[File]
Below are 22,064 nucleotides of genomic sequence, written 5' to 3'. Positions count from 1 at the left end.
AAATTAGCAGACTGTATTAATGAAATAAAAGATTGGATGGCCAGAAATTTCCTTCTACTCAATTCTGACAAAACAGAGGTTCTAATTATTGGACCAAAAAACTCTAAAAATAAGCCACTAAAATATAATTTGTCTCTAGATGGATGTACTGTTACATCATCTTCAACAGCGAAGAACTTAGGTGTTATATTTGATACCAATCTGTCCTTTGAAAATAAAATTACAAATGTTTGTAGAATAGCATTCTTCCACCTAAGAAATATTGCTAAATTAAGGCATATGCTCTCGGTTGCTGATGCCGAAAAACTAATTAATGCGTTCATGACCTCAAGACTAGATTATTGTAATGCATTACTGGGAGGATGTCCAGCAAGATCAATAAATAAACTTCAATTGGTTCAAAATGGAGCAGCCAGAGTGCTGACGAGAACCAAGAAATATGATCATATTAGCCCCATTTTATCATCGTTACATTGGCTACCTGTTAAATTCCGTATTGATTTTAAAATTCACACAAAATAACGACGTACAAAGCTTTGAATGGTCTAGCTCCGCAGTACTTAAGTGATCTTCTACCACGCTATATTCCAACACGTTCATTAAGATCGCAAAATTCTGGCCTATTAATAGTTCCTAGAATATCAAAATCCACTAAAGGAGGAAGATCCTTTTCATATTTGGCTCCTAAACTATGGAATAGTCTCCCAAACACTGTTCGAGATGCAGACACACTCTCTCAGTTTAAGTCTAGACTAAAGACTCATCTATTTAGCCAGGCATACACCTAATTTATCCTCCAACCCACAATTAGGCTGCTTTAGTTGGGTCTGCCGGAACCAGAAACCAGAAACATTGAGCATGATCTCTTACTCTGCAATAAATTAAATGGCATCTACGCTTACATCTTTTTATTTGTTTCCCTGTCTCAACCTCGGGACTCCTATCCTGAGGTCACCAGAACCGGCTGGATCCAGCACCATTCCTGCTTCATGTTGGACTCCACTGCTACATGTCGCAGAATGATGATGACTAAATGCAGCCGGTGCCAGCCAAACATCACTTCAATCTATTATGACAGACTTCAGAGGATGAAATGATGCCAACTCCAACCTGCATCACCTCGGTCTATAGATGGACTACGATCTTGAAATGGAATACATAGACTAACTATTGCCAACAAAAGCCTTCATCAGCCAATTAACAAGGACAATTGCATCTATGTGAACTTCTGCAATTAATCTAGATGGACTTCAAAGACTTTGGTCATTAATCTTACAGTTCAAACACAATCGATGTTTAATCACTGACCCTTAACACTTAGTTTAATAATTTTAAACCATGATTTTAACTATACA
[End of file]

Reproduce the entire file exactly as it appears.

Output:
Below are 22,064 nucleotides of genomic sequence, written 5' to 3'. Positions count from 1 at the left end.
AAATTAGCAGACTGTATTAATGAAATAAAAGATTGGATGGCCAGAAATTTCCTTCTACTCAATTCTGACAAAACAGAGGTTCTAATTATTGGACCAAAAAACTCTAAAAATAAGCCACTAAAATATAATTTGTCTCTAGATGGATGTACTGTTACATCATCTTCAACAGCGAAGAACTTAGGTGTTATATTTGATACCAATCTGTCCTTTGAAAATAAAATTACAAATGTTTGTAGAATAGCATTCTTCCACCTAAGAAATATTGCTAAATTAAGGCATATGCTCTCGGTTGCTGATGCCGAAAAACTAATTAATGCGTTCATGACCTCAAGACTAGATTATTGTAATGCATTACTGGGAGGATGTCCAGCAAGATCAATAAATAAACTTCAATTGGTTCAAAATGGAGCAGCCAGAGTGCTGACGAGAACCAAGAAATATGATCATATTAGCCCCATTTTATCATCGTTACATTGGCTACCTGTTAAATTCCGTATTGATTTTAAAATTCACACAAAATAACGACGTACAAAGCTTTGAATGGTCTAGCTCCGCAGTACTTAAGTGATCTTCTACCACGCTATATTCCAACACGTTCATTAAGATCGCAAAATTCTGGCCTATTAATAGTTCCTAGAATATCAAAATCCACTAAAGGAGGAAGATCCTTTTCATATTTGGCTCCTAAACTATGGAATAGTCTCCCAAACACTGTTCGAGATGCAGACACACTCTCTCAGTTTAAGTCTAGACTAAAGACTCATCTATTTAGCCAGGCATACACCTAATTTATCCTCCAACCCACAATTAGGCTGCTTTAGTTGGGTCTGCCGGAACCAGAAACCAGAAACATTGAGCATGATCTCTTACTCTGCAATAAATTAAATGGCATCTACGCTTACATCTTTTTATTTGTTTCCCTGTCTCAACCTCGGGACTCCTATCCTGAGGTCACCAGAACCGGCTGGATCCAGCACCATTCCTGCTTCATGTTGGACTCCACTGCTACATGTCGCAGAATGATGATGACTAAATGCAGCCGGTGCCAGCCAAACATCACTTCAATCTATTATGACAGACTTCAGAGGATGAAATGATGCCAACTCCAACCTGCATCACCTCGGTCTATAGATGGACTACGATCTTGAAATGGAATACATAGACTAACTATTGCCAACAAAAGCCTTCATCAGCCAATTAACAAGGACAATTGCATCTATGTGAACTTCTGCAATTAATCTAGATGGACTTCAAAGACTTTGGTCATTAATCTTACAGTTCAAACACAATCGATGTTTAATCACTGACCCTTAACACTTAGTTTAATAATTTTAAACCATGATTTTAACTATACA